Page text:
Genetic Liability, Environment, and the Development of Fussiness in Toddlers: The Roles of Maternal Depression and Parental Responsiveness

Misaki N. Natsuaki, Xiaojia Ge, Leslie D. Leve, Jenae M. Neiderhiser, Daniel S. Shaw, Rand D. Conger, Laura V. Scaramella, John B. Reid, David Reiss

Research output: Contribution to journalArticlepeer-review

30 Scopus citations

Abstract

Using a longitudinal, prospective adoption design, the authors of this study examined the effects of the environment (adoptive parents' depressive symptoms and responsiveness) and genetic liability of maternal depression (inferred by birth mothers' major depressive disorder [MDD]) on the development of fussiness in adopted children between 9 and 18 months old. The sample included 281 families linked through adoption, with each family including 4 individuals (i.e., adopted child, birth mother, adoptive father and mother). Results showed that adoptive mothers' depressive symptoms when their child was 9 months old were positively associated with child fussiness at 18 months. A significant interaction between birth mothers' MDD and adoptive mothers' responsiveness indicated that children of birth mothers with MDD showed higher levels of fussiness at 18 months when adoptive mothers had been less responsive to the children at 9 months. However, in the context of high levels of adoptive mothers' responsiveness, children of birth mothers with MDD did not show elevated fussiness at 18 months. Findings are discussed in terms of gene-environment interactions in the intergenerational risk transmission of depression.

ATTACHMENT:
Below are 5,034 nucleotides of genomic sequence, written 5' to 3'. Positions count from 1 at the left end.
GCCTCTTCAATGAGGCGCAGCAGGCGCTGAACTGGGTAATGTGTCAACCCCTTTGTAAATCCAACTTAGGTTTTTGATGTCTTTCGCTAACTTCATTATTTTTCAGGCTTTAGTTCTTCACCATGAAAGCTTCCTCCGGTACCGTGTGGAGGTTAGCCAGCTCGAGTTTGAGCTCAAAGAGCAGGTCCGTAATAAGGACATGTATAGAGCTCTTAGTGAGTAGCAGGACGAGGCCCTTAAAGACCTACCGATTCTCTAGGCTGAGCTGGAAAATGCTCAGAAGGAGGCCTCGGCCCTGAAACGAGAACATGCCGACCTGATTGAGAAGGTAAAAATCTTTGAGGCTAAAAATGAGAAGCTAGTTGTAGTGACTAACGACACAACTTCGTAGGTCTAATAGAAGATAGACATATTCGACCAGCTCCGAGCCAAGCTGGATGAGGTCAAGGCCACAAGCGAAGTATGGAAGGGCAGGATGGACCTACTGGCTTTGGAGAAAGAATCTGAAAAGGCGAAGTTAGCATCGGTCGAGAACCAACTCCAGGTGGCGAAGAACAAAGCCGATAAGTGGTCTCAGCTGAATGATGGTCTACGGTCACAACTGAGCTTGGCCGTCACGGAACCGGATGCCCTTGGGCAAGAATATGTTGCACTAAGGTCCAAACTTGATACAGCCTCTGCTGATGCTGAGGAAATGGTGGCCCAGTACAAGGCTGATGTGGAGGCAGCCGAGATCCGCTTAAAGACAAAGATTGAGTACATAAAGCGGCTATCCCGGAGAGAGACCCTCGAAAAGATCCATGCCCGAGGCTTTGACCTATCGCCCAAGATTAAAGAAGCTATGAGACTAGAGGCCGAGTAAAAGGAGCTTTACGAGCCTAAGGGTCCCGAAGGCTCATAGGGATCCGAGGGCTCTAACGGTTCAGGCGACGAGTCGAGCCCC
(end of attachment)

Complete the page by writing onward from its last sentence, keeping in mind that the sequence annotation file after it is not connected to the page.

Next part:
Original languageEnglish (US)
Pages (from-to)1147-1158
Number of pages12
JournalDevelopmental psychology
Volume46
Issue number5
DOIs
StatePublished - Sep 2010

All Science Journal Classification (ASJC) codes

  • Demography
  • Developmental and Educational Psychology
  • Life-span and Life-course Studies

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